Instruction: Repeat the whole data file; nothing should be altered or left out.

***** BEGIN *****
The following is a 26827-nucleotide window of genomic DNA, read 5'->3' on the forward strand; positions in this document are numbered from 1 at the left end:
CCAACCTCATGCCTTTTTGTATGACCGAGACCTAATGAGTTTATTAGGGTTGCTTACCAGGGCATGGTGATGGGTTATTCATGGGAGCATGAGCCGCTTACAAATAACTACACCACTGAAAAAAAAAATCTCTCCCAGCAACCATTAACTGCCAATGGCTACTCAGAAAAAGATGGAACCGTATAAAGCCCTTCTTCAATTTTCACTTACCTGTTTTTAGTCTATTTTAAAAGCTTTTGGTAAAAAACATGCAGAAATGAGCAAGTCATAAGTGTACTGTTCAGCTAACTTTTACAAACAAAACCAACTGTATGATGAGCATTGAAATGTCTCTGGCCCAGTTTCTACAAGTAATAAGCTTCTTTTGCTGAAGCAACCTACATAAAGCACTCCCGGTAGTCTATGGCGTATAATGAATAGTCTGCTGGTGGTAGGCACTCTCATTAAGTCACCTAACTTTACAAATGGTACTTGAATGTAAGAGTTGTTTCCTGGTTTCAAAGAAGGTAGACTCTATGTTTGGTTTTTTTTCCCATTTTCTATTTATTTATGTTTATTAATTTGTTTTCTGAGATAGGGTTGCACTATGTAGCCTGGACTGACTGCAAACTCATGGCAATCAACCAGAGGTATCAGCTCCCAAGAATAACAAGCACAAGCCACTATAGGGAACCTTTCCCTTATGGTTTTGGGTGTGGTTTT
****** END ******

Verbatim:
The following is a 26827-nucleotide window of genomic DNA, read 5'->3' on the forward strand; positions in this document are numbered from 1 at the left end:
CCAACCTCATGCCTTTTTGTATGACCGAGACCTAATGAGTTTATTAGGGTTGCTTACCAGGGCATGGTGATGGGTTATTCATGGGAGCATGAGCCGCTTACAAATAACTACACCACTGAAAAAAAAAATCTCTCCCAGCAACCATTAACTGCCAATGGCTACTCAGAAAAAGATGGAACCGTATAAAGCCCTTCTTCAATTTTCACTTACCTGTTTTTAGTCTATTTTAAAAGCTTTTGGTAAAAAACATGCAGAAATGAGCAAGTCATAAGTGTACTGTTCAGCTAACTTTTACAAACAAAACCAACTGTATGATGAGCATTGAAATGTCTCTGGCCCAGTTTCTACAAGTAATAAGCTTCTTTTGCTGAAGCAACCTACATAAAGCACTCCCGGTAGTCTATGGCGTATAATGAATAGTCTGCTGGTGGTAGGCACTCTCATTAAGTCACCTAACTTTACAAATGGTACTTGAATGTAAGAGTTGTTTCCTGGTTTCAAAGAAGGTAGACTCTATGTTTGGTTTTTTTTCCCATTTTCTATTTATTTATGTTTATTAATTTGTTTTCTGAGATAGGGTTGCACTATGTAGCCTGGACTGACTGCAAACTCATGGCAATCAACCAGAGGTATCAGCTCCCAAGAATAACAAGCACAAGCCACTATAGGGAACCTTTCCCTTATGGTTTTGGGTGTGGTTTT